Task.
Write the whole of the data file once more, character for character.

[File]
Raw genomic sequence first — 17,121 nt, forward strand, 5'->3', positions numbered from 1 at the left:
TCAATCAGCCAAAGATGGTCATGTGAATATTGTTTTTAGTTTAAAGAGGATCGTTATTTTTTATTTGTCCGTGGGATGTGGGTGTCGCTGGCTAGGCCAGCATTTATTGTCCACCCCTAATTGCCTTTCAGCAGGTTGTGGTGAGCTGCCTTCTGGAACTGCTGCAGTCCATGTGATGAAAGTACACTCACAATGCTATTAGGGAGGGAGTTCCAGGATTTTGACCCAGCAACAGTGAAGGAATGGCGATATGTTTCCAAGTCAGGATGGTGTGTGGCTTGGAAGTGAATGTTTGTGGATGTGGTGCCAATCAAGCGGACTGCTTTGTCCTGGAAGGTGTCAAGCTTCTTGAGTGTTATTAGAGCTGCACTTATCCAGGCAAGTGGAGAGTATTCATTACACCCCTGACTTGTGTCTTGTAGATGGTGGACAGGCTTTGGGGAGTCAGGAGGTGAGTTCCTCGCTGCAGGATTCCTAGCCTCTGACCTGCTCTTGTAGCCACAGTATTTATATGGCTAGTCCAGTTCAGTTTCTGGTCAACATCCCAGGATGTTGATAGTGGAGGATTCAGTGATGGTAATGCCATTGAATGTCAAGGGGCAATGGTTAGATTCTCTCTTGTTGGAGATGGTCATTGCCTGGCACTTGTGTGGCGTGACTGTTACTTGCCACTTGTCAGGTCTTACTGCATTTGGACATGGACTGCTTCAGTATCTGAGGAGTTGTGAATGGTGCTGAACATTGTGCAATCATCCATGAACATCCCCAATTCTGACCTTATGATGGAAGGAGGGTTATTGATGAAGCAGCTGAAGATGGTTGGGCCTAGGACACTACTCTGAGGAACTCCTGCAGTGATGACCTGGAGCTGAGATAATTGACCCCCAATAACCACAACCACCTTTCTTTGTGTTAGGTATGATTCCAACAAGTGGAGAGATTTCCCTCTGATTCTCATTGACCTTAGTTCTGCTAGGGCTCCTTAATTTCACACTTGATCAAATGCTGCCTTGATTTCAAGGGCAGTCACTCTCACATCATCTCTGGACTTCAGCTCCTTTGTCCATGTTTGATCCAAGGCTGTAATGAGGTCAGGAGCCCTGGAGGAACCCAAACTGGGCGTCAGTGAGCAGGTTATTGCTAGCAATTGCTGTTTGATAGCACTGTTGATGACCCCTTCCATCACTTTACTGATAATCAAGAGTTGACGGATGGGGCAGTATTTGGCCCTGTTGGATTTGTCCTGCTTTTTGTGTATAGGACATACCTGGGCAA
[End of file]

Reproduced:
Raw genomic sequence first — 17,121 nt, forward strand, 5'->3', positions numbered from 1 at the left:
TCAATCAGCCAAAGATGGTCATGTGAATATTGTTTTTAGTTTAAAGAGGATCGTTATTTTTTATTTGTCCGTGGGATGTGGGTGTCGCTGGCTAGGCCAGCATTTATTGTCCACCCCTAATTGCCTTTCAGCAGGTTGTGGTGAGCTGCCTTCTGGAACTGCTGCAGTCCATGTGATGAAAGTACACTCACAATGCTATTAGGGAGGGAGTTCCAGGATTTTGACCCAGCAACAGTGAAGGAATGGCGATATGTTTCCAAGTCAGGATGGTGTGTGGCTTGGAAGTGAATGTTTGTGGATGTGGTGCCAATCAAGCGGACTGCTTTGTCCTGGAAGGTGTCAAGCTTCTTGAGTGTTATTAGAGCTGCACTTATCCAGGCAAGTGGAGAGTATTCATTACACCCCTGACTTGTGTCTTGTAGATGGTGGACAGGCTTTGGGGAGTCAGGAGGTGAGTTCCTCGCTGCAGGATTCCTAGCCTCTGACCTGCTCTTGTAGCCACAGTATTTATATGGCTAGTCCAGTTCAGTTTCTGGTCAACATCCCAGGATGTTGATAGTGGAGGATTCAGTGATGGTAATGCCATTGAATGTCAAGGGGCAATGGTTAGATTCTCTCTTGTTGGAGATGGTCATTGCCTGGCACTTGTGTGGCGTGACTGTTACTTGCCACTTGTCAGGTCTTACTGCATTTGGACATGGACTGCTTCAGTATCTGAGGAGTTGTGAATGGTGCTGAACATTGTGCAATCATCCATGAACATCCCCAATTCTGACCTTATGATGGAAGGAGGGTTATTGATGAAGCAGCTGAAGATGGTTGGGCCTAGGACACTACTCTGAGGAACTCCTGCAGTGATGACCTGGAGCTGAGATAATTGACCCCCAATAACCACAACCACCTTTCTTTGTGTTAGGTATGATTCCAACAAGTGGAGAGATTTCCCTCTGATTCTCATTGACCTTAGTTCTGCTAGGGCTCCTTAATTTCACACTTGATCAAATGCTGCCTTGATTTCAAGGGCAGTCACTCTCACATCATCTCTGGACTTCAGCTCCTTTGTCCATGTTTGATCCAAGGCTGTAATGAGGTCAGGAGCCCTGGAGGAACCCAAACTGGGCGTCAGTGAGCAGGTTATTGCTAGCAATTGCTGTTTGATAGCACTGTTGATGACCCCTTCCATCACTTTACTGATAATCAAGAGTTGACGGATGGGGCAGTATTTGGCCCTGTTGGATTTGTCCTGCTTTTTGTGTATAGGACATACCTGGGCAA